About the species
There are around 1,600 giant pandas remaining in the wild, now confined to forest areas high in the mountains of south-western China.
Their low population levels are not helped by the panda’s fragmented habitat and infrequent breeding; apart from being a solitary animal, the female panda remains on heat for a mere two or three days each spring.
The giant panda has a digestive system similar to that of a carnivore, but has adapted to being a specialised bamboo feeder. For example, the panda has strong cheek teeth with broad, crushing surfaces, and wrist bones that help the panda to have the dextrous forepaws needed to handle vegetation. As the panda's digestive system is not designed to process plant matter, they cannot easily break down the cellulose in bamboo. This, coupled with the low nutritional value of bamboo, means they must eat huge amounts - each day eating for up to 14 hours and consuming up to 38 kg of food.
Every 10 - 120 years, depending on the bamboo type, bamboo plants die back en masse, and it may take up to 20 years before enough seeds grow and mature to feed a panda population. This means that pandas have to move on to another area to feed, making it critical that there is enough connected habitat.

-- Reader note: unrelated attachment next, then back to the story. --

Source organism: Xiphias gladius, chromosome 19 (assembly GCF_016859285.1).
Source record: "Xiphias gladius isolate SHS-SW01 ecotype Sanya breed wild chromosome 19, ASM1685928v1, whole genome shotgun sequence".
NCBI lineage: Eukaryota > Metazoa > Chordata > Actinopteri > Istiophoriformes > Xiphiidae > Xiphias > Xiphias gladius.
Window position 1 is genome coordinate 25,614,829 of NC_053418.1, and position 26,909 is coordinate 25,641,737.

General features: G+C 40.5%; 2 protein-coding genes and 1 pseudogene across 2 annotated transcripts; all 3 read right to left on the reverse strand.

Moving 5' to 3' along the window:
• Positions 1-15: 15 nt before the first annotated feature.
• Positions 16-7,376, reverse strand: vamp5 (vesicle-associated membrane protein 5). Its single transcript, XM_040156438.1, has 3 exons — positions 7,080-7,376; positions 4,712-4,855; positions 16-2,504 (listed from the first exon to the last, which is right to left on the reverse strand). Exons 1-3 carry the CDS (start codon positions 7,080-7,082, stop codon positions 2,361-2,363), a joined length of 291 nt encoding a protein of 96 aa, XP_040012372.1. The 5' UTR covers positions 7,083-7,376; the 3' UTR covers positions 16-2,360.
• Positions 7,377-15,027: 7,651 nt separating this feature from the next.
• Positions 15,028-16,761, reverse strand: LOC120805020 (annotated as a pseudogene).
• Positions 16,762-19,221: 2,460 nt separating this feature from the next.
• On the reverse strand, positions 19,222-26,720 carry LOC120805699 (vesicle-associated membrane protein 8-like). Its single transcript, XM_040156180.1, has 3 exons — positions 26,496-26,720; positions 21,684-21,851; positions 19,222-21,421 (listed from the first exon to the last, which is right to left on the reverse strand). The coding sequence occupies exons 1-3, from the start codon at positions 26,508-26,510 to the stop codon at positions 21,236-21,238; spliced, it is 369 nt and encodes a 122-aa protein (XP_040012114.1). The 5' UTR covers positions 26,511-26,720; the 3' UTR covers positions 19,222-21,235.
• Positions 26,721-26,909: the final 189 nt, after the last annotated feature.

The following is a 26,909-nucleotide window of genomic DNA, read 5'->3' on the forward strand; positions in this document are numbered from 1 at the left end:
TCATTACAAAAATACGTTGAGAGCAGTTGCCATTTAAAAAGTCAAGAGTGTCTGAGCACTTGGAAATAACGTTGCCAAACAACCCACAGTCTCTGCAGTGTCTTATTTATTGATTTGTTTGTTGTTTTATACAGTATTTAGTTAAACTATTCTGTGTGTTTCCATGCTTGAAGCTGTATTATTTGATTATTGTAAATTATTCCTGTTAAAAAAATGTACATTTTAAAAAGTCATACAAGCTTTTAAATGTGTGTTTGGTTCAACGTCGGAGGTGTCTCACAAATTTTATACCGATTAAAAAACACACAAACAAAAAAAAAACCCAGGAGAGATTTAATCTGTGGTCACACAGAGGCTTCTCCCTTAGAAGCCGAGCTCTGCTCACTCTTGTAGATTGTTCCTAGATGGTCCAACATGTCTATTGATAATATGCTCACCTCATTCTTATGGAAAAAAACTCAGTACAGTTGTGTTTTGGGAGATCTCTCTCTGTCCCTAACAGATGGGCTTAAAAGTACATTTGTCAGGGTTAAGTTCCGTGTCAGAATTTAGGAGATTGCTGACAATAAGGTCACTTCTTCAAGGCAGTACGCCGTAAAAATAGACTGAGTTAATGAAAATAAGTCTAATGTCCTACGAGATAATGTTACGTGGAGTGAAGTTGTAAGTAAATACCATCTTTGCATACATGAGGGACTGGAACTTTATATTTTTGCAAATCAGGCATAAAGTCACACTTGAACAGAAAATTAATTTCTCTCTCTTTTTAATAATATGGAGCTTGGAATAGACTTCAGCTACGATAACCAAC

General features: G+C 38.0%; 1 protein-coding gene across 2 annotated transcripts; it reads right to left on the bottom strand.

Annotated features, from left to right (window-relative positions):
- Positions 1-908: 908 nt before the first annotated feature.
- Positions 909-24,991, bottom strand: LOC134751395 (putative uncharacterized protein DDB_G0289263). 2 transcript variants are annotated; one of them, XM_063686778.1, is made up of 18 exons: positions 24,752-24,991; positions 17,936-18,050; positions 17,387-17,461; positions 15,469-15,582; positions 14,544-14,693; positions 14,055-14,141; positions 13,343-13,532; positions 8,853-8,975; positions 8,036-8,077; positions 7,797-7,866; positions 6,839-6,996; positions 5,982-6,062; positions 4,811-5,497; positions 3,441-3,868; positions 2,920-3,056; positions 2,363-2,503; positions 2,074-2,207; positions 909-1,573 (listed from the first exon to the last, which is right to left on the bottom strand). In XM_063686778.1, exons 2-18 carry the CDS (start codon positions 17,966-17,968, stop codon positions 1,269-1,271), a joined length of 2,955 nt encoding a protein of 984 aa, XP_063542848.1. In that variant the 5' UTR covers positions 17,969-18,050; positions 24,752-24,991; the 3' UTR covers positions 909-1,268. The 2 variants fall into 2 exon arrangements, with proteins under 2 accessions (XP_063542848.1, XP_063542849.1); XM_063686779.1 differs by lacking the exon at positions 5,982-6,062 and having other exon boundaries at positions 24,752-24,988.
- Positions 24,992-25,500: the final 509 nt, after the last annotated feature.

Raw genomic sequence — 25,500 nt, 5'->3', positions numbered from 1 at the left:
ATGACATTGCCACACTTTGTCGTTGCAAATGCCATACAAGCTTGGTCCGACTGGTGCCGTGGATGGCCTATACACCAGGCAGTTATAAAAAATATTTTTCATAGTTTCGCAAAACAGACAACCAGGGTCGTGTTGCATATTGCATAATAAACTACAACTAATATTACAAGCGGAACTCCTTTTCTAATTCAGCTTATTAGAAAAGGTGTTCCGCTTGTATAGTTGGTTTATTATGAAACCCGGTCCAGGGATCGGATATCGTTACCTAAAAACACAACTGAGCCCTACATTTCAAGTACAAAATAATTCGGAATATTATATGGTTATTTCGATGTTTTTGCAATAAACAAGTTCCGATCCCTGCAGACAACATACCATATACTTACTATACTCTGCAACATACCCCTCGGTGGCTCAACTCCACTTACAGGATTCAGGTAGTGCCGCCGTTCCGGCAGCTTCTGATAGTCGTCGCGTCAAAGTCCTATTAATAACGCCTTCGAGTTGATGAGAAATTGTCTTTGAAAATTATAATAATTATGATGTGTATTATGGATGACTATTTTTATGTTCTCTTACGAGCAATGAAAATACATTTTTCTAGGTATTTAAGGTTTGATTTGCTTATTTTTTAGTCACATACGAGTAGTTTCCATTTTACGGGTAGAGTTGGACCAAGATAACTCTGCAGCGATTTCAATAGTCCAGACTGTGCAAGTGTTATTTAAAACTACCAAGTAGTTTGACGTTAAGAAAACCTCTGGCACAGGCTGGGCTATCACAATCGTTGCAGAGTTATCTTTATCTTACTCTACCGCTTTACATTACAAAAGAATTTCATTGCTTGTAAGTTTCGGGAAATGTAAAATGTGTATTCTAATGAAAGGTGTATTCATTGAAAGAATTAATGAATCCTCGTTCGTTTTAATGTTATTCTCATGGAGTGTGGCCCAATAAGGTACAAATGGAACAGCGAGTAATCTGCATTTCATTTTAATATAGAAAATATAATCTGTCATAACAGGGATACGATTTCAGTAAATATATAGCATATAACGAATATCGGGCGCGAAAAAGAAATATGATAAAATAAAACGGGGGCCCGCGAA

Challenges and threats
The panda’s forest habitat has shrunk and become fragmented over many years due to agriculture, local communities’ use of forest products for food and fuel, and commercial logging. This has been compounded by infrastructure development for China's growing human population.
The panda shares its habitat with a variety of other species that are extremely valuable to hunters, who are looking for food or are supplying the booming medicinal trade in South-east Asia. Products such as meat, deer antlers and musk deer pods are sought by poachers who litter the mountainsides with wire snares, some of which accidentally trap the panda.
Even though poaching giant pandas carries a severe penalty in China, this rare and secretive animal is prized by collectors for its skin, and some targeted poaching of pandas still occurs.
All these threats pose a risk to the panda’s survival.
WWF in action
In 1980, we became the first international conservation organisation to work in China, and have invested significantly in panda conservation ever since.
We've worked with the Chinese government to increase the protected habitat for the giant panda and other wildlife that lives alongside them, and there are now 62 nature reserves - covering over 70% of the wild panda population and 57% of their range. Staff who work in and around the nature reserves have also been trained and equipped to better protect the panda and its precious habitat. Our aim is to further expand and connect more forests where the panda can safely roam.
There has also been a lot of work with local communities to find ways for them to be less dependent on forest resources for their income, food, cooking and heating. Solutions include fuel-efficient stoves, alternative livelihoods such as bee-keeping, and improved farming methods.